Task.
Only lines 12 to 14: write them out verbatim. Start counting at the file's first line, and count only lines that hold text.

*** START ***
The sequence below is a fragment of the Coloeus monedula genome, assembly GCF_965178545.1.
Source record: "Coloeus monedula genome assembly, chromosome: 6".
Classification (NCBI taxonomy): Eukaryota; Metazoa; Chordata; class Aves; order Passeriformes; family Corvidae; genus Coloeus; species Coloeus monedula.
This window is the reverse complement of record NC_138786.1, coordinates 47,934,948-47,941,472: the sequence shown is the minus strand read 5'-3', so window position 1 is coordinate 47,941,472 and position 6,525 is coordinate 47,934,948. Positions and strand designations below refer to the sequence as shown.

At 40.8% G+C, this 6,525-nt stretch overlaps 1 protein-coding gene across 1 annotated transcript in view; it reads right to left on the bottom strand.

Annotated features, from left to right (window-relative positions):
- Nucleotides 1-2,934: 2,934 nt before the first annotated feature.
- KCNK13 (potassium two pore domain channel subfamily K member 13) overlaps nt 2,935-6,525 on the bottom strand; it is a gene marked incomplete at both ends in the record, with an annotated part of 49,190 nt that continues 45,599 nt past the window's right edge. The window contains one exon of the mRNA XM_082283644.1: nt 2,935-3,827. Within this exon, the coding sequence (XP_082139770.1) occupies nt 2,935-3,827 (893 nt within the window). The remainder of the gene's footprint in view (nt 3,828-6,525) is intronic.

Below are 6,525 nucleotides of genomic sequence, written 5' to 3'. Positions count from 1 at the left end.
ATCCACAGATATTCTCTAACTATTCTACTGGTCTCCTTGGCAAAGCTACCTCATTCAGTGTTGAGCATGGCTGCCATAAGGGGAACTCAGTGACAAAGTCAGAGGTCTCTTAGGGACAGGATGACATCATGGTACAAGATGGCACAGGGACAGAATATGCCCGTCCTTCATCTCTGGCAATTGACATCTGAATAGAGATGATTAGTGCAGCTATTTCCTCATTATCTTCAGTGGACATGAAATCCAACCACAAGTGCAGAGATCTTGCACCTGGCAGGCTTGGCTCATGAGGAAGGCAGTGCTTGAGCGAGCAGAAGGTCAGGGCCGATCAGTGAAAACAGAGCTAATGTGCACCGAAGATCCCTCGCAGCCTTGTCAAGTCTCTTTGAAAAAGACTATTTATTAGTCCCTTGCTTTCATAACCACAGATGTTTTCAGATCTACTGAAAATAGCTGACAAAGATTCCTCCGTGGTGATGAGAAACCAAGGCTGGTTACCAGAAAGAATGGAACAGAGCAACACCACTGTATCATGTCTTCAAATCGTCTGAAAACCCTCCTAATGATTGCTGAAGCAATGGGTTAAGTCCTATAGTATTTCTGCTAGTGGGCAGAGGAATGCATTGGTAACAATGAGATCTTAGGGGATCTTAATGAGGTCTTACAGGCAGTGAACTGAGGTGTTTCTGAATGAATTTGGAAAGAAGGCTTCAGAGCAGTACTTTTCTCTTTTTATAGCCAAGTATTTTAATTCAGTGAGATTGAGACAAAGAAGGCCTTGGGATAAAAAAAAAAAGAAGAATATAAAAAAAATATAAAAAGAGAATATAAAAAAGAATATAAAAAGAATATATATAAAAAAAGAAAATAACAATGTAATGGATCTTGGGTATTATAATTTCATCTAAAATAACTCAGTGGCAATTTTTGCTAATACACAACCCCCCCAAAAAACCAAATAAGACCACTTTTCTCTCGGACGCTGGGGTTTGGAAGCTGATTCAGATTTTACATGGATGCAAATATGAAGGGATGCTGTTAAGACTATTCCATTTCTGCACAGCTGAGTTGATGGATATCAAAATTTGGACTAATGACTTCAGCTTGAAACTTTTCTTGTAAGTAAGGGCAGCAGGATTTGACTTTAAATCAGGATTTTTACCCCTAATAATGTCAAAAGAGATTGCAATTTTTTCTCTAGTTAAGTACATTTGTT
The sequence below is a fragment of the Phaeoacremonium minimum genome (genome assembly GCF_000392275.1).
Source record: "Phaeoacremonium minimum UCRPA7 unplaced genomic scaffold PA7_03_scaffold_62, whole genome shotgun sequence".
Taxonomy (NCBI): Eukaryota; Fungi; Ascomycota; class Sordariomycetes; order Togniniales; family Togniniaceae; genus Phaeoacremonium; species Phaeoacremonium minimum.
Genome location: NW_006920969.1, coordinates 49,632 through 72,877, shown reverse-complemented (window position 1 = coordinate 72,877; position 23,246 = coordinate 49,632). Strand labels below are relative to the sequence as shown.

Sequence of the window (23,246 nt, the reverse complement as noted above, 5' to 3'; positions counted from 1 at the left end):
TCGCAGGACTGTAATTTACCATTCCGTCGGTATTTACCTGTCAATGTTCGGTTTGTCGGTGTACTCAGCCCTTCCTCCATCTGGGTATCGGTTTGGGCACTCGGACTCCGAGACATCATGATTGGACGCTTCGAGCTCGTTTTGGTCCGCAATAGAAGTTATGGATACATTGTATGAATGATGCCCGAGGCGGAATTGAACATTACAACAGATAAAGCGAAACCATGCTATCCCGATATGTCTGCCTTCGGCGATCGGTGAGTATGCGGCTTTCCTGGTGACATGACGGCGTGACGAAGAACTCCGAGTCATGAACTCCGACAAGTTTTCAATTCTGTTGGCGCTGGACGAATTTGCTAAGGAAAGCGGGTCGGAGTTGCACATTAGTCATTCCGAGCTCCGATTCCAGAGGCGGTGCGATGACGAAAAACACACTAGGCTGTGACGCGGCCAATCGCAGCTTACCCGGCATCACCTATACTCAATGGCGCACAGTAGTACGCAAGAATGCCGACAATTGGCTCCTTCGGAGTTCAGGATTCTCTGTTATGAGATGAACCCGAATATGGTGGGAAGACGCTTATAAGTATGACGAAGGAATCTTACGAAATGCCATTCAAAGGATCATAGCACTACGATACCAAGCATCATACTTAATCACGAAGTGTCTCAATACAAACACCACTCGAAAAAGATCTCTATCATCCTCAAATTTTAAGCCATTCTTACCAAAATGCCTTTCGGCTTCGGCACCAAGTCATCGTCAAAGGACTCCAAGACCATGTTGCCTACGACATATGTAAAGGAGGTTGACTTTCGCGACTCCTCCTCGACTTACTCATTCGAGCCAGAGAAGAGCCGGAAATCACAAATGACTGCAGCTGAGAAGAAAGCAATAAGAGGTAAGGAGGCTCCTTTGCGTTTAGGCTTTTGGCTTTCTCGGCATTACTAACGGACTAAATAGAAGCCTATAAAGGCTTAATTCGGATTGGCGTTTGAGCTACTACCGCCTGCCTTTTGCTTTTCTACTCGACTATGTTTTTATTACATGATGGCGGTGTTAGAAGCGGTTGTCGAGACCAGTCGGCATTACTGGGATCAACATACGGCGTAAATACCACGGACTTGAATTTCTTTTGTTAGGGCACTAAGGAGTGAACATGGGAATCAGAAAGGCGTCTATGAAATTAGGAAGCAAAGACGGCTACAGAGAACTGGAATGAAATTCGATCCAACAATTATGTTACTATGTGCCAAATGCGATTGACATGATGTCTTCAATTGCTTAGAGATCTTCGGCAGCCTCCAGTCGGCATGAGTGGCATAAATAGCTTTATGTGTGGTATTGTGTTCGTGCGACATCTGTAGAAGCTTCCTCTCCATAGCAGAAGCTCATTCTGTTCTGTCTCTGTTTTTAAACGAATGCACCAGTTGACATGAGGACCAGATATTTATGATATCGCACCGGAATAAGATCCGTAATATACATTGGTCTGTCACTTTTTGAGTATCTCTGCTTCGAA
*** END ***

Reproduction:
Source record: "Phaeoacremonium minimum UCRPA7 unplaced genomic scaffold PA7_03_scaffold_62, whole genome shotgun sequence".
Taxonomy (NCBI): Eukaryota; Fungi; Ascomycota; class Sordariomycetes; order Togniniales; family Togniniaceae; genus Phaeoacremonium; species Phaeoacremonium minimum.
Genome location: NW_006920969.1, coordinates 49,632 through 72,877, shown reverse-complemented (window position 1 = coordinate 72,877; position 23,246 = coordinate 49,632). Strand labels below are relative to the sequence as shown.